A very happy and joyful Deepavali with prosperity always a part of your life – that’s all of us at Drishti cheerfully greeting each one of you! Now that we have started off on a bright and cheerful note, we are hoping none of you will ask us why we’ve been out of sight for some time – we do hope we have not gone out of your minds though. 🙂

What’s cooking on the cultural front in the next few months?

The grandest fare of them all could be Suvarna Karnataka – a year-long cultural extravaganza commemorating fifty years of the formation of the state of Karnataka. Being organized by the Department of Kannada and Culture, with festivals and events being planned all over the state, we can expect a rich menu of classical and folk music and dances, exhibitions of paintings and books, dramas, seminars and so on.

There will be music and dance everywhere starting November – it is the traditional season for music and dance events, with cultural organizations vying with one another to get the best of the artists to whet the appetites of art lovers. A rich choice awaits you.

One of the most looked-forward-to events is going to be the 2nd Drishti Dance Festival, slated to be held at Chowdiah Memorial Hall on 12 Jan 2007. The outstanding success of the first Drishti Dance Festival, held on 12 Jan 2006, has raised the bar not only for other similar events but also for us – Drishti will strive to not only measure up to your expectations but also try to exceed them!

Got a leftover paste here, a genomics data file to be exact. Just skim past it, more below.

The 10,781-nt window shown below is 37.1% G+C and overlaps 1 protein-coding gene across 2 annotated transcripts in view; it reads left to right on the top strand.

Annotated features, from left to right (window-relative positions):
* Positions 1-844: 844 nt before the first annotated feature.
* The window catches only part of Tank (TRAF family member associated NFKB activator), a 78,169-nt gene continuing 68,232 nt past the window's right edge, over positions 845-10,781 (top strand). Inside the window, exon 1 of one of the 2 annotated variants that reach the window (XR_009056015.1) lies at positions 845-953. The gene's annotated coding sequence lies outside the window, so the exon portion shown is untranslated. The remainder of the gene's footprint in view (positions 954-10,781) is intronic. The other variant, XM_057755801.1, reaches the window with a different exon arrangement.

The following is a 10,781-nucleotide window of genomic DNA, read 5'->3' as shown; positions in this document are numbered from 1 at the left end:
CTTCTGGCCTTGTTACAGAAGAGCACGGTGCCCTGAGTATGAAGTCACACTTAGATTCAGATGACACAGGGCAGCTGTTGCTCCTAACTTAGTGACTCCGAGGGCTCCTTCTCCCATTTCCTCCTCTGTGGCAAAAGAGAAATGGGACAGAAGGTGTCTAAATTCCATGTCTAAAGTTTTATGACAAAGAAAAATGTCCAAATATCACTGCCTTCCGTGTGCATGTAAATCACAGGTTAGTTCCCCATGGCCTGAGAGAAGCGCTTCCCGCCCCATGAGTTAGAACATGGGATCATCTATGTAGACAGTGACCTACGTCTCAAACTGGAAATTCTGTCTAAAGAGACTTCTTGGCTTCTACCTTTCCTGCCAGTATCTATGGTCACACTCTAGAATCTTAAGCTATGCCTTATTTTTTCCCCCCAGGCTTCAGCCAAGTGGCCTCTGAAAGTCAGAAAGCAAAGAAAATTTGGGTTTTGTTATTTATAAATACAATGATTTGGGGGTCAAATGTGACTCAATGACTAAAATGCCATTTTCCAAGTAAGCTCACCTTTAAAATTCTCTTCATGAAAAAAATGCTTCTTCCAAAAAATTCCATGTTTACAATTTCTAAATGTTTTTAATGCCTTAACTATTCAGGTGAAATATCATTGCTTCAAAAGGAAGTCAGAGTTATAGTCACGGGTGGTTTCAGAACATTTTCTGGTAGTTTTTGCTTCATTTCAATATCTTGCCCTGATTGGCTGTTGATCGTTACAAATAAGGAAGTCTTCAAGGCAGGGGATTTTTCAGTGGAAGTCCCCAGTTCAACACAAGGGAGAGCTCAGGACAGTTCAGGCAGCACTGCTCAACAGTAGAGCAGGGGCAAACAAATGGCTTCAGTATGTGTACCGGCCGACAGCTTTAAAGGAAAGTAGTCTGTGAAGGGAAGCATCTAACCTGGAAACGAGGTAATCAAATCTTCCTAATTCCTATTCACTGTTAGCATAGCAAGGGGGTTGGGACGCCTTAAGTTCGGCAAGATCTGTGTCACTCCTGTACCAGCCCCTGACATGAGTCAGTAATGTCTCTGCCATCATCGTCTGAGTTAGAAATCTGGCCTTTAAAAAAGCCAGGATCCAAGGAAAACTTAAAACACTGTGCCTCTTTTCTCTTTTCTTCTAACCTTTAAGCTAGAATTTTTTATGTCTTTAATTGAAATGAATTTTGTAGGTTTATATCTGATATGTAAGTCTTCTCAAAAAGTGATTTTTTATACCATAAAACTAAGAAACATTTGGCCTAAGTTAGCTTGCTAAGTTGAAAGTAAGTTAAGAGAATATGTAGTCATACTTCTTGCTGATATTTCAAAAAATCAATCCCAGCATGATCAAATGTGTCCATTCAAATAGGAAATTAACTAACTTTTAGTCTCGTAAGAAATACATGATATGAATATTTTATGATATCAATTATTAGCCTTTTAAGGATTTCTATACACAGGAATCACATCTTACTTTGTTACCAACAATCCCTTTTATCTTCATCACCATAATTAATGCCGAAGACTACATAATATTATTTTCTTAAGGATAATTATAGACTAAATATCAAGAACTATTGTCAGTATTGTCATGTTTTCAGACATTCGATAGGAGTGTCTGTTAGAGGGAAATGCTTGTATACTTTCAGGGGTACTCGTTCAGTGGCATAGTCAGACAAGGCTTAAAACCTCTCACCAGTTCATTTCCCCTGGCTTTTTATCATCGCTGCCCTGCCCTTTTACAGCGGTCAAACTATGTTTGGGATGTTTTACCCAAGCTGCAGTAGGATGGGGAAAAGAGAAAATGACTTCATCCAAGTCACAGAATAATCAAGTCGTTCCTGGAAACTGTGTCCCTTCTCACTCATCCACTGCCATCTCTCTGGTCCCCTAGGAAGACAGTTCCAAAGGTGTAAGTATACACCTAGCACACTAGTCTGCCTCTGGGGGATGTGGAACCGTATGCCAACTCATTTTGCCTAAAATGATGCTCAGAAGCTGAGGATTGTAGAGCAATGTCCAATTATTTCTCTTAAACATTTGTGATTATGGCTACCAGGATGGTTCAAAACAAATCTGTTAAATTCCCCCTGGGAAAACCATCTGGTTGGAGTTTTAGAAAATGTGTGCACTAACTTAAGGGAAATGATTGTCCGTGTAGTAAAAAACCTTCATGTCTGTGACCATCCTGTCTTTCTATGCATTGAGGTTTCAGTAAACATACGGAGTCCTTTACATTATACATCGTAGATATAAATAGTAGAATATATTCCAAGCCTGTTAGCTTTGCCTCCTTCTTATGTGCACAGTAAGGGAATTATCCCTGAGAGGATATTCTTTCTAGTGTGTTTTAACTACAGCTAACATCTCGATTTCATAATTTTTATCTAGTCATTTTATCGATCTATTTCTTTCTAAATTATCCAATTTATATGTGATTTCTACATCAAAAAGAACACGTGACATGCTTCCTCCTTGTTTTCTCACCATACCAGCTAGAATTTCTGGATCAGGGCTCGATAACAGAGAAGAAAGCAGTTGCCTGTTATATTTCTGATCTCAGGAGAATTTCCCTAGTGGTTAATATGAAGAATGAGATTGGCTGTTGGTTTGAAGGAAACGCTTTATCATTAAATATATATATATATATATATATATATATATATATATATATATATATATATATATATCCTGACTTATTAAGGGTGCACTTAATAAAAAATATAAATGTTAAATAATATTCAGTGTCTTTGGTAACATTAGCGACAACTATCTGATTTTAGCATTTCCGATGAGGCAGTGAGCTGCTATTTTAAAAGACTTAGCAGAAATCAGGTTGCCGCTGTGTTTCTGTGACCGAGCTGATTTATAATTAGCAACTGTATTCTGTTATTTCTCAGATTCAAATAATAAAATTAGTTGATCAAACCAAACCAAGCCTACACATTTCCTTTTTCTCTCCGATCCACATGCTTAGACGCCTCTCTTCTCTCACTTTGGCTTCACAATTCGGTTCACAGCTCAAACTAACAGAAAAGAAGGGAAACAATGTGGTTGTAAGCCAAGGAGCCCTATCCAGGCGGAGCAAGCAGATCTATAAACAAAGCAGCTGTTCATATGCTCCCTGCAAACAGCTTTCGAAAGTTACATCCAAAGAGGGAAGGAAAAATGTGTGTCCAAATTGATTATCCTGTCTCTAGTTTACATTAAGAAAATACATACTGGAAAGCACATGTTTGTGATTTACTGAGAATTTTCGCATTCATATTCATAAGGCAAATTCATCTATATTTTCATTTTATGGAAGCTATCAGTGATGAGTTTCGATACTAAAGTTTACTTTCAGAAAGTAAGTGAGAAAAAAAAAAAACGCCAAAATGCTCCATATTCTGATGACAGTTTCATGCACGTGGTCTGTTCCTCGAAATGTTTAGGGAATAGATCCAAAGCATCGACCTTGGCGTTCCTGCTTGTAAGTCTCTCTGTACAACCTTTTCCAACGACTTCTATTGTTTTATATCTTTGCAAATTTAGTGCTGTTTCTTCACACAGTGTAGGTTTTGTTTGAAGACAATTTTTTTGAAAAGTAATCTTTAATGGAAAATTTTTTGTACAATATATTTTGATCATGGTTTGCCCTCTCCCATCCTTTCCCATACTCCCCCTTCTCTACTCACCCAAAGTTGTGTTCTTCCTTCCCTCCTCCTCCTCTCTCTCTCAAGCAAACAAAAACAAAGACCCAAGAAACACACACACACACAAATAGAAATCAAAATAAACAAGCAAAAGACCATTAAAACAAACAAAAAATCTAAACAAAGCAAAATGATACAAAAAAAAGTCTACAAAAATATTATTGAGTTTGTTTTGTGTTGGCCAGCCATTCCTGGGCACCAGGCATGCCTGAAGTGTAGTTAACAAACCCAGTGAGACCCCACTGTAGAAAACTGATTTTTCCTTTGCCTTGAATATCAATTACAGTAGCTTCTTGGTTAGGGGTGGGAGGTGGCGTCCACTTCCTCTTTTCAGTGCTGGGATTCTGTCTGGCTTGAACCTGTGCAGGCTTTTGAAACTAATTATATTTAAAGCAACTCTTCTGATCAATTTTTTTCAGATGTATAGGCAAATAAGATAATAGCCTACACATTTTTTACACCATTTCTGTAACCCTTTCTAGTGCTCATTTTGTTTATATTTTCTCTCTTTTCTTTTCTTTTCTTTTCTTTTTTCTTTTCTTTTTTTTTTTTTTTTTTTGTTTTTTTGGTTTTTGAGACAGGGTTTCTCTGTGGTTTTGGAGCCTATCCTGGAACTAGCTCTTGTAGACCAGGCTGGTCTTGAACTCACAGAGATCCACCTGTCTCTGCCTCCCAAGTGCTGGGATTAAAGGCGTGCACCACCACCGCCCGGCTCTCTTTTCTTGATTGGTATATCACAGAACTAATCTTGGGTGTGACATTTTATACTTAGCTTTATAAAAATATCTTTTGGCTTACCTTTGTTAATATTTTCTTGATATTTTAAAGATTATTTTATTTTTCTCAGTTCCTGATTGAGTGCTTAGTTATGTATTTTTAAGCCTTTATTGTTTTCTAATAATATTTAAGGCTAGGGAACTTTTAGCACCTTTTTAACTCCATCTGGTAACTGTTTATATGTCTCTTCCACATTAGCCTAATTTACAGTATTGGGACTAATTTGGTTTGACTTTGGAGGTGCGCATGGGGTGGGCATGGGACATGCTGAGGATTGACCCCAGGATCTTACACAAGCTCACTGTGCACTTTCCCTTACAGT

Ustad Bismillah Khan, Vidwan H. P. Ramachar, Guru H. R. Keshava Murthy and Sheni Gopalkrishna Bhat have joined the ranks of those who remain with us only in spirit and in our memories – the passing away of such veterans is a loss that cannot be measured but we are sure their lives and work will continue to inspire us and also the future generations.

What’s the cultural fare laid out for you in this issue? Sneha Nandagopal tells you what Kamsale is all about in her series  ‘Folk Forms of Karnataka’. We continue with ‘The Notation System in Indian Music’ from the book Euphony and excerpts from Pratima-Kosha, Leela Ramanathan writes about Orissi/Odissi.

The tete-a-tete is between Anuradha Vikranth and veteran guru Lalitha Srinivasan, one of the few today actively promoting the Mysore school of Bharatanatyam. May her tribe increase!

From this issue onwards, we’ll be carrying a new feature Drishti Sadas a forum for discussions and views on issues related to dance and music.

‘Legends of our Land’ as readers are aware carried Prof. S. K. Ramachandra Rao’s pen-portraits of India’s legendary musicians. We deeply regret his demise – most of you may already be aware of the sad event. As a tribute to him, this issue’s ‘Legends of our Land’ features Prof. S. K. Ramachandra Rao himself – an intellectual giant and outstanding scholar, undoubtedly he is another Legend of our Land.

T. M. Vikranth & N. Narayan